Lydia Laythe |
This past weekend I attended the annual Villa Man Auction. Despite the gyrating hips, chiseled abs and bulging biceps, I was not entertained. Despite watching graceful synchronized water ballet and hearing love ballads belted out beautifully, I was not entertained. Despite listening to cheesy jokes and a witty parody of Frozen’s “Let it Go,” I was not entertained.
I was not entertained: I was overwhelmed.
I was not entertained: I was exhausted.
I was not entertained: I was defeated.
I was flooded, swamped, besieged, inundated, plagued and overpowered by white male privilege.
Privilege is a benefit someone receives simply based on their race, gender or sexuality. As a white person, I am endowed with white privilege simply because I am white, and our society is deeply rooted in racial hierarchies and stereotypes.
White male privilege is the ability to put on a “Man Auction,” and not be questioned, demeaned or criticized. White men are the only demographic of people who would ever be allowed to hold a “Man Auction.”
If female students held a “Woman Auction,” there’d be uproar. Complaints of objectification, claims of inappropriate performances, and even allusions to prostitution would surround and overwhelm the event. Women would not be able to go up on stage, strip down to their underwear, dance seductively and get away with it. They’d be labeled promiscuous, inappropriate and attention-seeking. Yet when men do the same thing, we applaud.
We’d never be able to have a “Woman Auction.”
If African American students held a “Black Auction,” there’d be chaos. People would accuse each other of being racist. People would criticize the organizers of being insensitive. White people would feel extremely uncomfortable – and rightly so.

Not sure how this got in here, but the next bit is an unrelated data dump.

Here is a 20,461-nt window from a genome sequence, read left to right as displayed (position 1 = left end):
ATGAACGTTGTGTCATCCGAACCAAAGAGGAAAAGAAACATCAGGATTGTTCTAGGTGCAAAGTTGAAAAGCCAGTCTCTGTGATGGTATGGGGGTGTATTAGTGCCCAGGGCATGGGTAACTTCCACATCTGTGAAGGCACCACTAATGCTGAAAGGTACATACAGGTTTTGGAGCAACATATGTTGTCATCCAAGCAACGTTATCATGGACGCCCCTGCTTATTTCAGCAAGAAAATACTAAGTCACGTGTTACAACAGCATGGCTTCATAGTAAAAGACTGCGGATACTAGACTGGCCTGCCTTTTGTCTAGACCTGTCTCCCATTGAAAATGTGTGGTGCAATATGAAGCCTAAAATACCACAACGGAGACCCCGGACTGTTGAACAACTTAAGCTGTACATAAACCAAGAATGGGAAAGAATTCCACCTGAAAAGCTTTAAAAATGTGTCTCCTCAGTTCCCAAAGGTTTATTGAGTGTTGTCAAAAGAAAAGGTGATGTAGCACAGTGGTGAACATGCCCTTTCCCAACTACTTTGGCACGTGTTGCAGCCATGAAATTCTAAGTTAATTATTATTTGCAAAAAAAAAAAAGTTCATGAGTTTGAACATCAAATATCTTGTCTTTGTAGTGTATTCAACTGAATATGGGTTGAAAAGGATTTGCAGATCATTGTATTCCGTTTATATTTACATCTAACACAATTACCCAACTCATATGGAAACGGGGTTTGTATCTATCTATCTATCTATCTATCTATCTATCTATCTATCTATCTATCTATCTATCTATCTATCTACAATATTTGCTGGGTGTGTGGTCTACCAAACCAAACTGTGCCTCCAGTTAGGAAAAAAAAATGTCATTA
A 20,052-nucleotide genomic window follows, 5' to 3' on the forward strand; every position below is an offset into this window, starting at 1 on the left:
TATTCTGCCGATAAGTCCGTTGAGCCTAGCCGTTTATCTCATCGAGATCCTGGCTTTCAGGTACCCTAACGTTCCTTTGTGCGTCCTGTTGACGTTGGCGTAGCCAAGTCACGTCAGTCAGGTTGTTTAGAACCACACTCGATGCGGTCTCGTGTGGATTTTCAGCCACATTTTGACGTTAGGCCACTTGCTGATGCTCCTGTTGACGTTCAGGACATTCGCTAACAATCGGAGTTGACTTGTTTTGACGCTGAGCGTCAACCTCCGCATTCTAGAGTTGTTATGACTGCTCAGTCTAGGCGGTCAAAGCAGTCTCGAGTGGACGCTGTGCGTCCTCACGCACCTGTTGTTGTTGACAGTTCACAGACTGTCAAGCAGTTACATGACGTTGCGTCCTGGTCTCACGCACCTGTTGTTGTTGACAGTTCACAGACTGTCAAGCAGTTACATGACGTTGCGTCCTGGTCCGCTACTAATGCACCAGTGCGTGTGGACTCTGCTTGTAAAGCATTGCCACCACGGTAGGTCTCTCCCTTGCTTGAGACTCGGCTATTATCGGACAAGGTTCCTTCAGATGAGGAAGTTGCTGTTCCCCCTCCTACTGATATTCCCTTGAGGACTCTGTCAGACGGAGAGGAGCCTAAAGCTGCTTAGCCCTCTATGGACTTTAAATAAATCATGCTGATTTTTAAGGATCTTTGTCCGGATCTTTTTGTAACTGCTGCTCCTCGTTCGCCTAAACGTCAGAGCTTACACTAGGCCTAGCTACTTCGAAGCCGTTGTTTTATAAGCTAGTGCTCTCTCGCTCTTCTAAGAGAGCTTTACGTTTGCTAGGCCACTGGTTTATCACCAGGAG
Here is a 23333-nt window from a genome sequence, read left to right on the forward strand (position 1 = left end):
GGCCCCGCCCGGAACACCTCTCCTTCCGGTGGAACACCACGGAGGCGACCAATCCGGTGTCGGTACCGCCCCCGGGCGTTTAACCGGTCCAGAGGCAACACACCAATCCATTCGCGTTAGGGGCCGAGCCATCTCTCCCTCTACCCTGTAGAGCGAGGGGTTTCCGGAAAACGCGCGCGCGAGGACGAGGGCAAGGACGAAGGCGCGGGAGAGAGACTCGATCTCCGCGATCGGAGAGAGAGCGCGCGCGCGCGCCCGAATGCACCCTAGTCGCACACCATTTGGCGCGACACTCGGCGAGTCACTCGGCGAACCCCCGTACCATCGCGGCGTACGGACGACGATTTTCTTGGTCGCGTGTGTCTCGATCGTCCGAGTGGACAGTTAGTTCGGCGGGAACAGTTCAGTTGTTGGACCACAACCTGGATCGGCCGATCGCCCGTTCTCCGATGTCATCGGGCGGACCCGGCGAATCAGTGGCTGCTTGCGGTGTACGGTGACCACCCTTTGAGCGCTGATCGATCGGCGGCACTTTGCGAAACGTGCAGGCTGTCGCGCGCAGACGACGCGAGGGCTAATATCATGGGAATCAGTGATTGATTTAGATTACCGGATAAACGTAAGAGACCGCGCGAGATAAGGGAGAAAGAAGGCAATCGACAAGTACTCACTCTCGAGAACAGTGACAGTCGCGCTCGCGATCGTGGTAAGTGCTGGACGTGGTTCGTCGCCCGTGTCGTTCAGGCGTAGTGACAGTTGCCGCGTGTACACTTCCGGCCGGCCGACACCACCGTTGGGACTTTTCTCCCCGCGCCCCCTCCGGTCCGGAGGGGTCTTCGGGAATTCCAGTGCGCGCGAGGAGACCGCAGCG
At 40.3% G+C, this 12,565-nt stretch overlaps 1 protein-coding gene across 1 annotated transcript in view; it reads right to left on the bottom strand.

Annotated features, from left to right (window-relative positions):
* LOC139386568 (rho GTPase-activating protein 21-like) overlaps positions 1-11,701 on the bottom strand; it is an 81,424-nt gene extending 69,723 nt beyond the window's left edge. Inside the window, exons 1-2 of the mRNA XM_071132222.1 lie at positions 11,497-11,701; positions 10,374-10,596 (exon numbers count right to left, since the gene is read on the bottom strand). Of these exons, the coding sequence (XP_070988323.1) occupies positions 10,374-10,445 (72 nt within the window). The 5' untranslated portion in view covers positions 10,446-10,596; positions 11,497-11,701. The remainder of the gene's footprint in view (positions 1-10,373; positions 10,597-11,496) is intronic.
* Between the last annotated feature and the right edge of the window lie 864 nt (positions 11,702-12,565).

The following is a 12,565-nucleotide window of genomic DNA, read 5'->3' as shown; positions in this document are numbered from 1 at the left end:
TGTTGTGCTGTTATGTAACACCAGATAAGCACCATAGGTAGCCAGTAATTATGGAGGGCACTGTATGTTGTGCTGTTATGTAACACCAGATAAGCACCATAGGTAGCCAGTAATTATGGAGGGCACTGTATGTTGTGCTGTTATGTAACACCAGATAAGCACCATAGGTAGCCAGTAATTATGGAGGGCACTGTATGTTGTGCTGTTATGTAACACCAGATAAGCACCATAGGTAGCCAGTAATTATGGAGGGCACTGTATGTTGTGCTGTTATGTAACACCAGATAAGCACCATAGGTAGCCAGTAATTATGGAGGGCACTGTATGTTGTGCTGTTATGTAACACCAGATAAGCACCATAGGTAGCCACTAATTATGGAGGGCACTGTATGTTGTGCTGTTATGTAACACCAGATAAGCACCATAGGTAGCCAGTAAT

Just the phrase “Black Auction” has an extremely sensitive, incredibly important, but devastatingly gruesome history behind it. If an exclusively African American group of students got up on stage, showed off their physique, and then begged other students to bid on them… there would be undeniable, understandable outrage. Yet when a predominantly white group of men do the same thing, we give it no second thought.
We’d never be able to have a “Black Auction.”
And don’t even get me started on if gay or lesbian students held a “Gay Auction” or if gay students even tried to bid at the Man Auction... I don’t think I even have to explain the hysterics that that would cause.
We’d never be able to have a “Gay Auction.”
If the event wasn’t so popular, if the event wasn’t something UP glorified, if the men participating in the event acknowledged the privilege they had, my thoughts might be different. But the Villa Man Auction is popular. The men who participate in it are glorified and praised.
The men who participate are so clearly oblivious to the privilege they have – and it’s depressing.
Whether it’s white privilege, male privilege, heterosexual privilege - or some combination of the three, it’s clear these men are unaware of the power and privilege they hold over every other demographic of student at this school.
And what’s worse? We encourage it. We, myself included, attend this event. We cheer the men as they dance and sing, oblivious to the underlying messages we are perpetuating.
I know the Villa Hall guys aren’t bad guys. They are kind, well-intentioned young men. And I’m not perfect. I cheered and hooted at the Auction - but I shouldn’t have.
No one is perfect and we all make mistakes. But it’s important that we think critically about the things we do and support. It’s important that we admit when we’re wrong and we try to change problematic behavior.
To the Villans that walk across campus, proud of their performance in the Man Auction: I hope you will reflect on these ideas. I hope you will examine the messages you send through your performance and the inequality you perpetuate by participating in this event.
To all the students that attended the Man Auction, or to the students that never thought twice about it: I hope you will think about these ideas too. I hope you will honestly consider what it means to hold an annual “Man Auction,” and how that might be enforcing and maintaining inequality on our campus.
Raising money for children in Peru is an honorable objective, but at what cost?
Lydia Laythe is a junior social work major and can be reached at firstname.lastname@example.org.